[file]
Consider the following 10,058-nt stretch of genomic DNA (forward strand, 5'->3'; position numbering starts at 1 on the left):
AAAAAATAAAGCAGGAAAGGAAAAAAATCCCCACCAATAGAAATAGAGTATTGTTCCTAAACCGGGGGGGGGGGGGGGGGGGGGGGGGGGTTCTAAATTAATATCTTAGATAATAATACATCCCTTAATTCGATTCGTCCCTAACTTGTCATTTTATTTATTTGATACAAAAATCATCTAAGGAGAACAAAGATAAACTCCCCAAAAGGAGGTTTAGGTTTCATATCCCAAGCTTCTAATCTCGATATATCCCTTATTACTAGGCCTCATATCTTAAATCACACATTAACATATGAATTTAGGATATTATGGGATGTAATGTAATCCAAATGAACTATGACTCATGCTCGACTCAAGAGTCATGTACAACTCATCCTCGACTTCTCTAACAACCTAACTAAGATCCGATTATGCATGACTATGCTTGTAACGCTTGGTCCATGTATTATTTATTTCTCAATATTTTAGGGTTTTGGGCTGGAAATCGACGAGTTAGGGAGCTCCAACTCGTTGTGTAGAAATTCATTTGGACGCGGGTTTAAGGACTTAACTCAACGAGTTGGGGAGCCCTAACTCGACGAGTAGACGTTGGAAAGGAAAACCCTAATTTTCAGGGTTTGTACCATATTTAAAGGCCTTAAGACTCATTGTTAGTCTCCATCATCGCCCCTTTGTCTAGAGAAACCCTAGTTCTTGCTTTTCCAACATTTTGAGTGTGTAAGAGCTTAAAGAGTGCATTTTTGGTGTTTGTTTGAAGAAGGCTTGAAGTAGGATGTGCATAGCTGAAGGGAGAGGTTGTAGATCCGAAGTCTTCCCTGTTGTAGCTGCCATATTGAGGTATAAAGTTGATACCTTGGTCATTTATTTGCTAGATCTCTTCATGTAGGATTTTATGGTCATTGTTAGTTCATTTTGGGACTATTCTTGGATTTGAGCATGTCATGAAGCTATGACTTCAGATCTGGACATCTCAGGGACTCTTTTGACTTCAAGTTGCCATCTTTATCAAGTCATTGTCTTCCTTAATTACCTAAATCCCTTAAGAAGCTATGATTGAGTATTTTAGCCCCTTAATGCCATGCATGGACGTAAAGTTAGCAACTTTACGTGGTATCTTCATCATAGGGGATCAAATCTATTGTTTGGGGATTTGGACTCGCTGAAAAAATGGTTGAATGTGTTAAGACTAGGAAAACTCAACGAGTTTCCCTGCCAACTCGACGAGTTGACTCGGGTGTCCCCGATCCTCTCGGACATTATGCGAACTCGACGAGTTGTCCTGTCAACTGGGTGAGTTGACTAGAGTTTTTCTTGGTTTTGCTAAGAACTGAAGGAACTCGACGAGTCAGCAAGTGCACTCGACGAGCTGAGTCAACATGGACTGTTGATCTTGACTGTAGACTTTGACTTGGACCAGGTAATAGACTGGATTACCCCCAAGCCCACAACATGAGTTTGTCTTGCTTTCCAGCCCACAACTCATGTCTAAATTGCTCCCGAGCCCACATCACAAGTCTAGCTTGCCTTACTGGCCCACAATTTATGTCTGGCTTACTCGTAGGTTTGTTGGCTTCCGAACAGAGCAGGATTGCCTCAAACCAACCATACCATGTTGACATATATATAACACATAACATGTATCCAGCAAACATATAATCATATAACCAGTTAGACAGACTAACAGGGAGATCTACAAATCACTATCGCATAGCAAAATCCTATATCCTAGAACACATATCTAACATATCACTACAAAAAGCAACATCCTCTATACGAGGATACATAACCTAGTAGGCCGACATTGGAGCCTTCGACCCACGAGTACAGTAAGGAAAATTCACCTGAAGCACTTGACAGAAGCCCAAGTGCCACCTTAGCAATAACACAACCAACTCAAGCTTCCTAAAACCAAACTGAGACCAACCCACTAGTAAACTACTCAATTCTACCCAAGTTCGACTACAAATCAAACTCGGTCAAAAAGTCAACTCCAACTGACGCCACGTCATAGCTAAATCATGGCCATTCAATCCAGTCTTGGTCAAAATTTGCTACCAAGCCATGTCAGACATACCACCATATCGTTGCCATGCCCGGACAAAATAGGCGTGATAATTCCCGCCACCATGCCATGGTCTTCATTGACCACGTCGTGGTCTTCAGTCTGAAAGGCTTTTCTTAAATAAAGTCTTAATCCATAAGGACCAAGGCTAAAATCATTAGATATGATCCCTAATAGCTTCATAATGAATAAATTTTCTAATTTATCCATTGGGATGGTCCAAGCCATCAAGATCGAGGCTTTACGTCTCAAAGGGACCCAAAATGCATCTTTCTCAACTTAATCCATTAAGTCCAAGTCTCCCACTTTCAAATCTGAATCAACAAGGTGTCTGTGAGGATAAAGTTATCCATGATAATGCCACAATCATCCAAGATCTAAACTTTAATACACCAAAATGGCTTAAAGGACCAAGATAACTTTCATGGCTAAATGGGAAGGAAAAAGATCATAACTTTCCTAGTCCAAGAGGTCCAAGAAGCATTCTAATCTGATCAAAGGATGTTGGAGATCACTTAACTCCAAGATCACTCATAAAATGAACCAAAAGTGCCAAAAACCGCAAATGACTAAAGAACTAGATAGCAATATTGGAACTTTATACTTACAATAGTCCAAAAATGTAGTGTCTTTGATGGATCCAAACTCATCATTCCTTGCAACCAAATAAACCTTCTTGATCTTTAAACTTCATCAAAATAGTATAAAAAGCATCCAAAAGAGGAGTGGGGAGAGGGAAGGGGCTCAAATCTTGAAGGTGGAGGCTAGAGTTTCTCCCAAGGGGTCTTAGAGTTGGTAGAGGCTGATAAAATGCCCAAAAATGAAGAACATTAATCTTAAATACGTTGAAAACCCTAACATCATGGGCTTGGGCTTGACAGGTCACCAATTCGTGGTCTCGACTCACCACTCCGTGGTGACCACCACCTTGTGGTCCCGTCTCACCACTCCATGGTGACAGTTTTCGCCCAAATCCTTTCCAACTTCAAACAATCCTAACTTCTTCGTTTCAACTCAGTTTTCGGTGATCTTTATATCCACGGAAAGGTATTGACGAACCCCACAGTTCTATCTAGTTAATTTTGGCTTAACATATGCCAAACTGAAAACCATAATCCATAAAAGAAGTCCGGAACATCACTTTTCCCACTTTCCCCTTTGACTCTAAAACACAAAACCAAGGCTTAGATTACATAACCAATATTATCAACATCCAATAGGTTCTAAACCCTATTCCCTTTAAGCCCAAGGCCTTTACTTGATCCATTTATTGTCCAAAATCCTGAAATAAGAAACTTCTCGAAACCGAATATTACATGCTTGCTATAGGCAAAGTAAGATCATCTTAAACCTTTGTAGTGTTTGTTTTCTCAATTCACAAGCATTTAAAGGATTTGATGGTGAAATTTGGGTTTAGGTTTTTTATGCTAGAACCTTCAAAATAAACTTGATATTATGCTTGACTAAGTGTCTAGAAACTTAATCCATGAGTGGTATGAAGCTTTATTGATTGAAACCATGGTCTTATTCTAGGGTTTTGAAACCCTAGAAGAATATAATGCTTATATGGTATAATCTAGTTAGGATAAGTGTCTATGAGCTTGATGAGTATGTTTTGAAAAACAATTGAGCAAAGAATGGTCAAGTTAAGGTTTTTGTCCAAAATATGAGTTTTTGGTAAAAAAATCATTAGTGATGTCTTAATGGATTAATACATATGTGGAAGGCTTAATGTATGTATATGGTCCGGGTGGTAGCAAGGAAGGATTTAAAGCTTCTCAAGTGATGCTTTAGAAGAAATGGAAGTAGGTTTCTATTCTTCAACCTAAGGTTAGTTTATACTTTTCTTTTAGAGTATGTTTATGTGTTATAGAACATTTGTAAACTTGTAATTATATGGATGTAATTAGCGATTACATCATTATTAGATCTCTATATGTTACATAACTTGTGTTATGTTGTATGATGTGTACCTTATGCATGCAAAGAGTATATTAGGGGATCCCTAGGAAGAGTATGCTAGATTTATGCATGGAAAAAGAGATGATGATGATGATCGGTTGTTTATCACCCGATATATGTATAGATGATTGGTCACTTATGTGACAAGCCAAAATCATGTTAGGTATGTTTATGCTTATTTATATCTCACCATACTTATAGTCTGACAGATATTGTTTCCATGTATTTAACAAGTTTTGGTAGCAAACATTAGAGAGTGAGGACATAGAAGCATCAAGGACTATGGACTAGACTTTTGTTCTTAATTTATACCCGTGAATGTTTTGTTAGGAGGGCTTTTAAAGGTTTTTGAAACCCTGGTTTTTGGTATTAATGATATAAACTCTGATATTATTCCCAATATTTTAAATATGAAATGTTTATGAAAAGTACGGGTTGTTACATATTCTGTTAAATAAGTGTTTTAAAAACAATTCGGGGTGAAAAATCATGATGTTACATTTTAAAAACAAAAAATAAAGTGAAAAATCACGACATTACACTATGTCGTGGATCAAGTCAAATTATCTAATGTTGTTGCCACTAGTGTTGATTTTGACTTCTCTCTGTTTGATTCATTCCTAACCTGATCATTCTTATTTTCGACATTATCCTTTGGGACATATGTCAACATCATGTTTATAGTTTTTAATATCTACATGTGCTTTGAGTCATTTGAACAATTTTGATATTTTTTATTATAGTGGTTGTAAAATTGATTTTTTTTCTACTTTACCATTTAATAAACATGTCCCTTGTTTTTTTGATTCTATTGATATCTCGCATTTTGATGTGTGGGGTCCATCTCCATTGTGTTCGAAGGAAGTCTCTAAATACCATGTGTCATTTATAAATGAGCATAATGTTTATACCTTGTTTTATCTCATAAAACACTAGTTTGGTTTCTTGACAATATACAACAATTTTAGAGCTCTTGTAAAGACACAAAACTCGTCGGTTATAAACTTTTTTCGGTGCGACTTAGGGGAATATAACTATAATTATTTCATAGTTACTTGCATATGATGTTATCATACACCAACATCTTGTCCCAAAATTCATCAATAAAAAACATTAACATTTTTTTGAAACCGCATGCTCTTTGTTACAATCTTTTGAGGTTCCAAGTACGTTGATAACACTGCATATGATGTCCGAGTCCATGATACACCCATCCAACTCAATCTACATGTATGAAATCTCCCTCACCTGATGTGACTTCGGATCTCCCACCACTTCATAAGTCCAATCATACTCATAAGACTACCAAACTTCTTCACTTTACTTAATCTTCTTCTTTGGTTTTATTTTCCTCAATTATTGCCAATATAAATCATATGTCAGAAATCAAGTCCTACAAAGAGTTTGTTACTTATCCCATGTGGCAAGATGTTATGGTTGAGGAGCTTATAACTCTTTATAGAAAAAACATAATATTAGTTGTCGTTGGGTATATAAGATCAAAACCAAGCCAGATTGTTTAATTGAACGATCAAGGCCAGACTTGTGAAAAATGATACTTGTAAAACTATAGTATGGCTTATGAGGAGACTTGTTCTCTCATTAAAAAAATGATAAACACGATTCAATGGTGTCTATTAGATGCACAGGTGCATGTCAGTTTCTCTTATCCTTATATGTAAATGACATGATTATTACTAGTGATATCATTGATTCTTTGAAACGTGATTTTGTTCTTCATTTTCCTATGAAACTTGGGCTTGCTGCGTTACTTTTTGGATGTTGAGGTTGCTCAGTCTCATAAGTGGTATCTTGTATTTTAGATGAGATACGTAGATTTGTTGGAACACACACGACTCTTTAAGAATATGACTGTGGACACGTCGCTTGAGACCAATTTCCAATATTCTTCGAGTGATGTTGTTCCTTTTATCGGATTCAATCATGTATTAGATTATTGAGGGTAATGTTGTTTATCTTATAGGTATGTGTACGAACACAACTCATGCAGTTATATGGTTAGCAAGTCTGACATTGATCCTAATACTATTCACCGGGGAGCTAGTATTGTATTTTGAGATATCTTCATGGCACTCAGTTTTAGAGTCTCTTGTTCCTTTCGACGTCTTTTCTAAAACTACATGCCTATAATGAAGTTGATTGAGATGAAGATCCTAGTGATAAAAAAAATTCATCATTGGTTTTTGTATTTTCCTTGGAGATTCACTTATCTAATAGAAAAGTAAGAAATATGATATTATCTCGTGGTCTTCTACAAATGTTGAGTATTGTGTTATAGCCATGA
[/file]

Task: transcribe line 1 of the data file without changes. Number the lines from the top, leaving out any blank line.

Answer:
Consider the following 10,058-nt stretch of genomic DNA (forward strand, 5'->3'; position numbering starts at 1 on the left):